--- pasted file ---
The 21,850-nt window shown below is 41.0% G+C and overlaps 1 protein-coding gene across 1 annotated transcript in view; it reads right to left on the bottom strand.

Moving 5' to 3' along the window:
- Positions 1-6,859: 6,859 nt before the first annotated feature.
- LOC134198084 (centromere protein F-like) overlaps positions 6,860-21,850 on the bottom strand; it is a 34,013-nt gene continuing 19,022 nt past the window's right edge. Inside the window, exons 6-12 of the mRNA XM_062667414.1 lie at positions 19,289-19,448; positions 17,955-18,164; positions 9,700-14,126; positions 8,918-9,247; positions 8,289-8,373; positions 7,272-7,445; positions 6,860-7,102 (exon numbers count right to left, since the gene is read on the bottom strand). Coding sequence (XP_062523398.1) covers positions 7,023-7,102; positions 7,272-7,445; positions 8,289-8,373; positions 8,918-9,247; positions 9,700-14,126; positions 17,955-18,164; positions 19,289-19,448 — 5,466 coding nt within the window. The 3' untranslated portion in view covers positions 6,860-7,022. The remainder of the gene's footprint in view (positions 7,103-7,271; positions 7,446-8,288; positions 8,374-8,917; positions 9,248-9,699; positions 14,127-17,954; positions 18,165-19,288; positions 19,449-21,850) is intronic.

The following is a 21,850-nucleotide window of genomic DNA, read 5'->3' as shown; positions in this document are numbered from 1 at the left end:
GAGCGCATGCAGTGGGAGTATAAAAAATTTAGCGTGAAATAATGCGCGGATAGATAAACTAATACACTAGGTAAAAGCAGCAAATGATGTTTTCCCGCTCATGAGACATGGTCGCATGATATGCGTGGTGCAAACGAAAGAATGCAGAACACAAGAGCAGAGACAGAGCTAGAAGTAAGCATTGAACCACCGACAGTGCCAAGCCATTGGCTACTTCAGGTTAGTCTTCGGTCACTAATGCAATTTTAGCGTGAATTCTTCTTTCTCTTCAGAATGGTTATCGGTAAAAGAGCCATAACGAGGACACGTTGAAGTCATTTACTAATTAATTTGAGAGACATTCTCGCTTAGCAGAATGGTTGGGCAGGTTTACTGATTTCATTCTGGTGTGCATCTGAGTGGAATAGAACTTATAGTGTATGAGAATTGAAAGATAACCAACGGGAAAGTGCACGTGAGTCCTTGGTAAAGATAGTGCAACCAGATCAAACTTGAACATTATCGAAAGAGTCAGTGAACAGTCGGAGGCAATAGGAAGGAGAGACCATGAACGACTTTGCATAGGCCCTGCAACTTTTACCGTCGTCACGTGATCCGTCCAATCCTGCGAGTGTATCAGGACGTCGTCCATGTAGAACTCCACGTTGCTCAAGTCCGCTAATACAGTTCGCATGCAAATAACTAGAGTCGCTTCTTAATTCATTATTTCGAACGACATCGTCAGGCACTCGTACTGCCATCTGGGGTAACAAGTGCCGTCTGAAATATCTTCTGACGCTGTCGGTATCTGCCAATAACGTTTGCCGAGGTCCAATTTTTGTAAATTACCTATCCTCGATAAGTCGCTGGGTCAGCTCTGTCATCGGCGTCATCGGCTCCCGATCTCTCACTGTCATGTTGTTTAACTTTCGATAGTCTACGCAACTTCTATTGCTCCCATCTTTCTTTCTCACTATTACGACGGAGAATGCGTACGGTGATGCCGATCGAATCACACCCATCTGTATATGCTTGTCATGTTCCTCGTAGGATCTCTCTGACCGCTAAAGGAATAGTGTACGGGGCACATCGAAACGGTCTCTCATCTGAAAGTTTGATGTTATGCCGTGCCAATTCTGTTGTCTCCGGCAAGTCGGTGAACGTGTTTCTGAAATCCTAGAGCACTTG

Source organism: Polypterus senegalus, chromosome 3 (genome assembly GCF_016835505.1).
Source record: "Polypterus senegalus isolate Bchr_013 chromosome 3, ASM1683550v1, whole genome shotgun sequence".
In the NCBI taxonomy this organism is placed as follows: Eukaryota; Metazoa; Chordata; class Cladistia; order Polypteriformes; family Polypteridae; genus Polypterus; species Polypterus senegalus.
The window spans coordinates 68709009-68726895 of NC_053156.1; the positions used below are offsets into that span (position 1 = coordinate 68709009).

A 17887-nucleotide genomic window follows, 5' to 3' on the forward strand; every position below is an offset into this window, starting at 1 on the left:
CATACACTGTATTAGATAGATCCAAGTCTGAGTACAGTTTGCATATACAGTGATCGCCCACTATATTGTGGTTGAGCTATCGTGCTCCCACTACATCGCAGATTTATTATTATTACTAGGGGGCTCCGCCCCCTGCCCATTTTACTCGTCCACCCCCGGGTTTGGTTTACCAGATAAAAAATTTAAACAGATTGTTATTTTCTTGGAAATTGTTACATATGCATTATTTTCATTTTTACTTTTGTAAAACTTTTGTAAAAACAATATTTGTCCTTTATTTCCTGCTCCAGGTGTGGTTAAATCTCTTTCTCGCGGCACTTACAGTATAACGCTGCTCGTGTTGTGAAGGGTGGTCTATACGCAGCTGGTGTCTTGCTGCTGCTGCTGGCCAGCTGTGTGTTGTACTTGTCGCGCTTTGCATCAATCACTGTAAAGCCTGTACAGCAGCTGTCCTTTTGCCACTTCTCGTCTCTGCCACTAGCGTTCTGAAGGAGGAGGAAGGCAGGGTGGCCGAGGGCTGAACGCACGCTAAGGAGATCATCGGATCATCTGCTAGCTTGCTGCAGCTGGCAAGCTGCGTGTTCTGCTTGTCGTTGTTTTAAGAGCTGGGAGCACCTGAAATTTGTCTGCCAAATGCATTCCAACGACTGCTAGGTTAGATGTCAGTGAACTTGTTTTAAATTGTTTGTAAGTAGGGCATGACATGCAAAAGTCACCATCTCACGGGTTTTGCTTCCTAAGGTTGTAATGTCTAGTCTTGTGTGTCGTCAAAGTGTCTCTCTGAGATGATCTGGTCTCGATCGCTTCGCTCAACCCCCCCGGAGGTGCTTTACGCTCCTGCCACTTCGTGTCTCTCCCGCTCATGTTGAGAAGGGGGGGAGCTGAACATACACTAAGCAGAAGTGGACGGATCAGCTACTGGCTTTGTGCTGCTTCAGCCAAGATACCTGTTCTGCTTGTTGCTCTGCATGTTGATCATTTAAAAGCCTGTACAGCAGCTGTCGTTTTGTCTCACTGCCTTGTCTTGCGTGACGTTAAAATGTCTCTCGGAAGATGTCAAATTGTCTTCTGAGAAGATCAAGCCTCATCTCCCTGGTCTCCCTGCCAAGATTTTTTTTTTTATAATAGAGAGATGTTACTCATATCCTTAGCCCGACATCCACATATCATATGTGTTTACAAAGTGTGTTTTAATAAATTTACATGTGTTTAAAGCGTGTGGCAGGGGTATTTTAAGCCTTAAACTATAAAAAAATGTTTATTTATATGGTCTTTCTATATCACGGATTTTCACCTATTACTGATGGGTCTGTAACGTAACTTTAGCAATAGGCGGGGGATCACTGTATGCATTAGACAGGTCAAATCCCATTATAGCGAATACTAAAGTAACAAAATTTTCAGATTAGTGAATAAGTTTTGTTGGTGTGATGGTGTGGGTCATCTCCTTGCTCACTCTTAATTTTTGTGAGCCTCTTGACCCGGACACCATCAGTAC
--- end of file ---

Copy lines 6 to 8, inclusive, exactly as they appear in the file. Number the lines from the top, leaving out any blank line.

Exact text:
GAGCGCATGCAGTGGGAGTATAAAAAATTTAGCGTGAAATAATGCGCGGATAGATAAACTAATACACTAGGTAAAAGCAGCAAATGATGTTTTCCCGCTCATGAGACATGGTCGCATGATATGCGTGGTGCAAACGAAAGAATGCAGAACACAAGAGCAGAGACAGAGCTAGAAGTAAGCATTGAACCACCGACAGTGCCAAGCCATTGGCTACTTCAGGTTAGTCTTCGGTCACTAATGCAATTTTAGCGTGAATTCTTCTTTCTCTTCAGAATGGTTATCGGTAAAAGAGCCATAACGAGGACACGTTGAAGTCATTTACTAATTAATTTGAGAGACATTCTCGCTTAGCAGAATGGTTGGGCAGGTTTACTGATTTCATTCTGGTGTGCATCTGAGTGGAATAGAACTTATAGTGTATGAGAATTGAAAGATAACCAACGGGAAAGTGCACGTGAGTCCTTGGTAAAGATAGTGCAACCAGATCAAACTTGAACATTATCGAAAGAGTCAGTGAACAGTCGGAGGCAATAGGAAGGAGAGACCATGAACGACTTTGCATAGGCCCTGCAACTTTTACCGTCGTCACGTGATCCGTCCAATCCTGCGAGTGTATCAGGACGTCGTCCATGTAGAACTCCACGTTGCTCAAGTCCGCTAATACAGTTCGCATGCAAATAACTAGAGTCGCTTCTTAATTCATTATTTCGAACGACATCGTCAGGCACTCGTACTGCCATCTGGGGTAACAAGTGCCGTCTGAAATATCTTCTGACGCTGTCGGTATCTGCCAATAACGTTTGCCGAGGTCCAATTTTTGTAAATTACCTATCCTCGATAAGTCGCTGGGTCAGCTCTGTCATCGGCGTCATCGGCTCCCGATCTCTCACTGTCATGTTGTTTAACTTTCGATAGTCTACGCAACTTCTATTGCTCCCATCTTTCTTTCTCACTATTACGACGGAGAATGCGTACGGTGATGCCGATCGAATCACACCCATCTGTATATGCTTGTCATGTTCCTCGTAGGATCTCTCTGACCGCTAAAGGAATAGTGTACGGGGCACATCGAAACGGTCTCTCATCTGAAAGTTTGATGTTATGCCGTGCCAATTCTGTTGTCTCCGGCAAGTCGGTGAACGTGTTTCTGAAATCCTAGAGCACTTG

Source organism: Polypterus senegalus, chromosome 3 (genome assembly GCF_016835505.1).
Source record: "Polypterus senegalus isolate Bchr_013 chromosome 3, ASM1683550v1, whole genome shotgun sequence".